Triazine anilazine 1955
Guanidine dodine 1957
Nitroanaline dicloran 1960
Benzimidazoles thiabendazole 1964, benomyl 1968, thiophanate methyl 1970
Phthalonitrile chlorothalonil 1964
Morpholine dodemorph 1965, tridemorph 1969
Carboxanilide Carboxin 1966, oxycarboxin 1966

It is worth noting that during this time period: (i) several of these classes of chemistry also gave rise to herbicides — e.g., triazines and nitroanalines, (ii) an antibiotic was introduced to control rice blast in Japan and is classified as a systemic and, (iii) the swing had taken place to the reliance on commercially produced products helping to give rise to the crop protection industry. With this swing came the interest in the biochemical mode of action of fungicides. Most of these fungicides were being used at 1.5 to 3 kg a.i./ha (~1.3 to 2.7 lb/acre) (see Fig. 1).

The decade from 1960 to 1970 saw a rapid expansion of research and development along with a rapid growth of the fungicide markets. In this decade, the most widely used protectant fungicides, mancozeb and chlorothalonil, were introduced. The decade also gave us the first broad-spectrum foliar systemic, thiabendazole, and the systemic seed treatment carboxin. Much of this new chemistry arose as a result of the basic manufacturers having moved away from in vitro screens to in vivo screens. In these in vivo screens, young potted plants were sprayed or drench treated with the test compounds and inoculated with a major pathogen soon thereafter. The plants then were placed in a greenhouse or growth chamber under ideal disease conditions until disease symptoms appeared and they could be rated for contact or systemic efficacy as well as for phytotoxicity. This process was usually repeated on a weekly basis with large numbers of test compounds.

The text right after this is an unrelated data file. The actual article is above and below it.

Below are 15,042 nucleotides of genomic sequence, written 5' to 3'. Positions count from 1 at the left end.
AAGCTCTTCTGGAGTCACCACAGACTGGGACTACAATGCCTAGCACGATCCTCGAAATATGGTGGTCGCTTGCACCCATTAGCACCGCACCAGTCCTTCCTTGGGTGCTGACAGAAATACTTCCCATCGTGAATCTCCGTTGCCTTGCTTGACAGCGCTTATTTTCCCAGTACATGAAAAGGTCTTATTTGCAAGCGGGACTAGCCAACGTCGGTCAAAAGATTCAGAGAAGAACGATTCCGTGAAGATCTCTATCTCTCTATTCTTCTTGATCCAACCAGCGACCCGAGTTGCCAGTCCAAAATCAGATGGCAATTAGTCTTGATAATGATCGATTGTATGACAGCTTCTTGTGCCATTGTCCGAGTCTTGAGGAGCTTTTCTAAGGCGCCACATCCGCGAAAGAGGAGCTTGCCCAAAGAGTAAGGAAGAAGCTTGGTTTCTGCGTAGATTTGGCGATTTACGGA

Beyond 1970. The more important modern fungicides introduced since 1970 are listed in Table 4 according to their mode of action or chemical class. For additional information on mode of action and resistance risk, see also Table 5. A discussion of the key classes of modern fungicides follows.

• Benzimidazole fungicides were introduced for plant disease control in the 1960s and early 1970s as foliar fungicides, seed treatments and for use in post harvest applications. They possessed unique properties not seen before in the protectants. These included low use rates, broad spectrum and systemicity with post-infection action that allowed for extended spray interval. All these qualities made them very popular with growers but also subject to misuse, such as poor spray coverage and curative spraying. The first case of resistance to benzimidazoles occurred in powdery mildew in greenhouses in 1969, one year after introduction. By 1984, resistance had been reported on many of the pathogens against which benzimidazoles are active (17). The reason for the rapid development of resistance was that these fungicides were single site inhibitors of fungal microtubule assembly during mitosis, via tubulin-benzimidazole-interactions. The primary patent holders of this class were DuPont (Benlate), Merck,Sharp & Dohme (Mertec) and Nippon Soda (Topsin M). The current ranking of global sales is: carbendazim, thiophanate, thiabendazole.

• Morpholine fungicides are best known for their excellent control of cereal diseases, powdery mildew on vegetables and grapes, and sigatoka of banana. During the 1980s fenpropidin and fenpropimorph were key fungicides in the European cereal market, while tridemorph was used extensively for sigatoka. This class of chemistry, although having seen shifts in sensitivity by some pathogens (sigatoka in Central and South America), is still in use. Key patents were held by BASF (Calixin and Corbel) and Dr. R. Maag (Corbel and Tern). Dimethomorph, though a morpholine, is quite distinct from the morpholines above with its activity against Oomycetes via the inhibition of cell wall formation (FRAC group 40 in Table 5). The current ranking of global sales is: dimethomorph, fenpropidin, fnpropimorph, sprioxamine.

  Morpholine fungicides belong to a broad group of fungicides that is often referred to as sterol biosynthesis inhibitors (SBI). Other SBIs include the next four groups of fungicides (see also Table 5).

• Piperazines: the major player in this group was triforine, which was used extensively as a home and garden product (especially on roses). Key to the acceptance of triforine was its efficacy and safety to a wide range of plants. The key producer was CelaMerck (Saprol).

• Imidazoles include a small number of compounds in this class that are active against plant pathogens. The most important are imazalil (Janssen) and prochloraz (Boots). The primary uses for imazalil were as a seed treatment and post harvest treatment, while prochloraz (Sportak) was used on cereals, being especially active on Pseudocercosporella eyespot.